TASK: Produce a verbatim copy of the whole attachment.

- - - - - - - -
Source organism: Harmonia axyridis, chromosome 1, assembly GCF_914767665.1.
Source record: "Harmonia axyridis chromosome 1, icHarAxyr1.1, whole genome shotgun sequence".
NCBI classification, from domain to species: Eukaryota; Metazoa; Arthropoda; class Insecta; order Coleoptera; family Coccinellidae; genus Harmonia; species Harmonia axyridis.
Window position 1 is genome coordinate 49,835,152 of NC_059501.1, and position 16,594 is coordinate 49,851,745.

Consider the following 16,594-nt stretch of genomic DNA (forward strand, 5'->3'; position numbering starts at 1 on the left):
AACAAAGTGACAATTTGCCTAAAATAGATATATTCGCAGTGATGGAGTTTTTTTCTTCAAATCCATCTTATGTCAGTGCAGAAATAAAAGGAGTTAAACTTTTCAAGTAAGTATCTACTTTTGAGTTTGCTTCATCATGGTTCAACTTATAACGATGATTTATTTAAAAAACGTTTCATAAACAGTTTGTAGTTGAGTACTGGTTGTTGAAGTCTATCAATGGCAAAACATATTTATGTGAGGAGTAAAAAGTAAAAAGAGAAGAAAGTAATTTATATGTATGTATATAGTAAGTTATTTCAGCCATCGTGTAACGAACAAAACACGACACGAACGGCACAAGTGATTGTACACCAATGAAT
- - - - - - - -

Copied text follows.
Source organism: Harmonia axyridis, chromosome 1, assembly GCF_914767665.1.
Source record: "Harmonia axyridis chromosome 1, icHarAxyr1.1, whole genome shotgun sequence".
NCBI classification, from domain to species: Eukaryota; Metazoa; Arthropoda; class Insecta; order Coleoptera; family Coccinellidae; genus Harmonia; species Harmonia axyridis.
Window position 1 is genome coordinate 49,835,152 of NC_059501.1, and position 16,594 is coordinate 49,851,745.

Consider the following 16,594-nt stretch of genomic DNA (forward strand, 5'->3'; position numbering starts at 1 on the left):
AACAAAGTGACAATTTGCCTAAAATAGATATATTCGCAGTGATGGAGTTTTTTTCTTCAAATCCATCTTATGTCAGTGCAGAAATAAAAGGAGTTAAACTTTTCAAGTAAGTATCTACTTTTGAGTTTGCTTCATCATGGTTCAACTTATAACGATGATTTATTTAAAAAACGTTTCATAAACAGTTTGTAGTTGAGTACTGGTTGTTGAAGTCTATCAATGGCAAAACATATTTATGTGAGGAGTAAAAAGTAAAAAGAGAAGAAAGTAATTTATATGTATGTATATAGTAAGTTATTTCAGCCATCGTGTAACGAACAAAACACGACACGAACGGCACAAGTGATTGTACACCAATGAAT